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Hospitals handle 20 per cent rise in medical cases

8 March 2006

Hospitals handle 20 per cent rise in medical cases

New Zealand's public hospitals are handling nearly 20 per cent more medical cases than they were in 2000 according to figures released by Health Minister Pete Hodgson today.

The increase in publicly funded medical discharges comes alongside increases in both general surgical and elective procedure numbers. The increase in overall volumes has also coincided with significant increases in the number of complex procedures being carried out.

"A thriving public health system is central to the Labour-led government's commitment to New Zealand families," Pete Hodgson said. "As we focus more of our energy on primary health and prevention, we want to see less pressure on our public hospitals.

"That shift won't happen overnight and we should all be pleased that in the interim hospitals continue to perform strongly. More people are getting medical treatment than they were six years ago, more surgeries are being performed and more New Zealanders are getting the elective procedures they need."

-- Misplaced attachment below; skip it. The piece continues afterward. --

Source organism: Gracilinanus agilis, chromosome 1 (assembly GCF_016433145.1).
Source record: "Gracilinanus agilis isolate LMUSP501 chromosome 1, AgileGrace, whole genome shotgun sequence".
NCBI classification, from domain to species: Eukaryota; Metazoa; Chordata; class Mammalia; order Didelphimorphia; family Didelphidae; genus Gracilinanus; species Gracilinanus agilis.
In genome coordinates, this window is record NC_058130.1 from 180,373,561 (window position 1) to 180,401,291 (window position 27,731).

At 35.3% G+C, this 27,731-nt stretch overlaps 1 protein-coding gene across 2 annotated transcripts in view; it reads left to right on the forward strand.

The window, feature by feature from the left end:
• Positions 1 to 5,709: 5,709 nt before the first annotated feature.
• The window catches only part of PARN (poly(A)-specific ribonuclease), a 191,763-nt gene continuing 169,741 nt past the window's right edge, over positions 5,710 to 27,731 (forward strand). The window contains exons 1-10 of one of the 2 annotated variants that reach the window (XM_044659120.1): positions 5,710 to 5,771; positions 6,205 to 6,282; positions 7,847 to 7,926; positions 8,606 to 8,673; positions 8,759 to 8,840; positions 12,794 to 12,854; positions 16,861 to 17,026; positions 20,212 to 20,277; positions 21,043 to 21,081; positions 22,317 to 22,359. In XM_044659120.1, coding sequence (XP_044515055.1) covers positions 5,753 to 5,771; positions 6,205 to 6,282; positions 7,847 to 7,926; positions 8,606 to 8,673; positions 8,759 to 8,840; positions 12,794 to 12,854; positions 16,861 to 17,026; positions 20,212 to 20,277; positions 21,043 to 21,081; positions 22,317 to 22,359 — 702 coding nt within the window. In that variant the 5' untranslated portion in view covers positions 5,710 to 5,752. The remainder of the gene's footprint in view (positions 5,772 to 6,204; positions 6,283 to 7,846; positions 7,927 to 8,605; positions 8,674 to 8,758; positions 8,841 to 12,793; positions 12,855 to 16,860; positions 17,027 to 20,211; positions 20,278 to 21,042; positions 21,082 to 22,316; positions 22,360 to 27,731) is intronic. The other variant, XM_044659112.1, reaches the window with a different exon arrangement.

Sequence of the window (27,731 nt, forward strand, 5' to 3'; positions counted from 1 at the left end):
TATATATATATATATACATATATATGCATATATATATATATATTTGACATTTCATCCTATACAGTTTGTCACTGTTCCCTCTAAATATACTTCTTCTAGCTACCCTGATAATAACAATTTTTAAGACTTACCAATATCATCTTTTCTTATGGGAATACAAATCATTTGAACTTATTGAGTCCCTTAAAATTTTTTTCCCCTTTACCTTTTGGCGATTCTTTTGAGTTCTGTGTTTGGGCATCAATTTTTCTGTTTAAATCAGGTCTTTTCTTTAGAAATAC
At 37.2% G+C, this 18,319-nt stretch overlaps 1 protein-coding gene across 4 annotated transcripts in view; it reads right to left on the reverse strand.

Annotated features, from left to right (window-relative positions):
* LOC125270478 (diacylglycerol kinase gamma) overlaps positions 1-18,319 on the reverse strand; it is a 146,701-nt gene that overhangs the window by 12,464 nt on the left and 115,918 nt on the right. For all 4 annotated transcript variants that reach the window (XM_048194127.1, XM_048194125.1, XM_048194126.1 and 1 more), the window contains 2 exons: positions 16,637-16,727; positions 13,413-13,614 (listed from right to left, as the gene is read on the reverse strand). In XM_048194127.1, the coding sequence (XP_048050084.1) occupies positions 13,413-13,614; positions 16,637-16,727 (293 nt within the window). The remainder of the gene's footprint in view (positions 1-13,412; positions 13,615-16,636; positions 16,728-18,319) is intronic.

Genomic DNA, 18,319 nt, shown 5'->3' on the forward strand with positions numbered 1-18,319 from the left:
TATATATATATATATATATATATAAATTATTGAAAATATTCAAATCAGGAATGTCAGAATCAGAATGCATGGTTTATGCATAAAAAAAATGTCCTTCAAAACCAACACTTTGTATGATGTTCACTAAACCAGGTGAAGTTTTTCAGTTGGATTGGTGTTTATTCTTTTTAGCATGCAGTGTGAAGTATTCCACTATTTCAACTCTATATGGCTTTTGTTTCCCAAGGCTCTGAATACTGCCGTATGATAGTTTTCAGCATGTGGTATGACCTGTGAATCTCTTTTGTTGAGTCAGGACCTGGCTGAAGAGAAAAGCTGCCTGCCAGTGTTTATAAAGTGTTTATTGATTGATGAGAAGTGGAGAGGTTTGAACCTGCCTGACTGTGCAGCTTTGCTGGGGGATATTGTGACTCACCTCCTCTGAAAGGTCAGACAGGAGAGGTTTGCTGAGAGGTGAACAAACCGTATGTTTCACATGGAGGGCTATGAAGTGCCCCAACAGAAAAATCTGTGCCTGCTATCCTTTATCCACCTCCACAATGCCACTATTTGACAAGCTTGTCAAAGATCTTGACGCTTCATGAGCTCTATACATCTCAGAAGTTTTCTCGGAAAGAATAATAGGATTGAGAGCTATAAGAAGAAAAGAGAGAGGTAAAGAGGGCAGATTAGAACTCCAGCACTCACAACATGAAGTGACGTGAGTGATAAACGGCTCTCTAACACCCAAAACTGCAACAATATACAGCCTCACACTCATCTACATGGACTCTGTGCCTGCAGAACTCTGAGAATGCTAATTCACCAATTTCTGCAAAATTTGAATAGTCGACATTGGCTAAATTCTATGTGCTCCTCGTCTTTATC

Highlights from the figures released today include:

- Medical discharges: 48,860 more medical discharges in 2005 than in 2000, an increase of 19.9 per cent over five years
- Surgical discharges: 9.7 per cent increase in the case-weighted discharge rate – overall numbers up as complexity of procedures increases
- Elective discharges: 12.6 per cent increase in the case-weighted discharge rate – hospitals appear to be handling more overall procedures and more complex procedures as thousands of operations switch to outpatient

"Our public hospital staff are always under incredible pressure and have to deal with intense scrutiny from the public, but it's clear that they are still getting the job done.

"It's also true that our performance still isn't good enough. We still have too many people in need of treatment that we're not able to get too. The government has pledged big increases in joint and cataract procedures and we're committed to working with surgical staff to make sure New Zealanders get the treatment they need."


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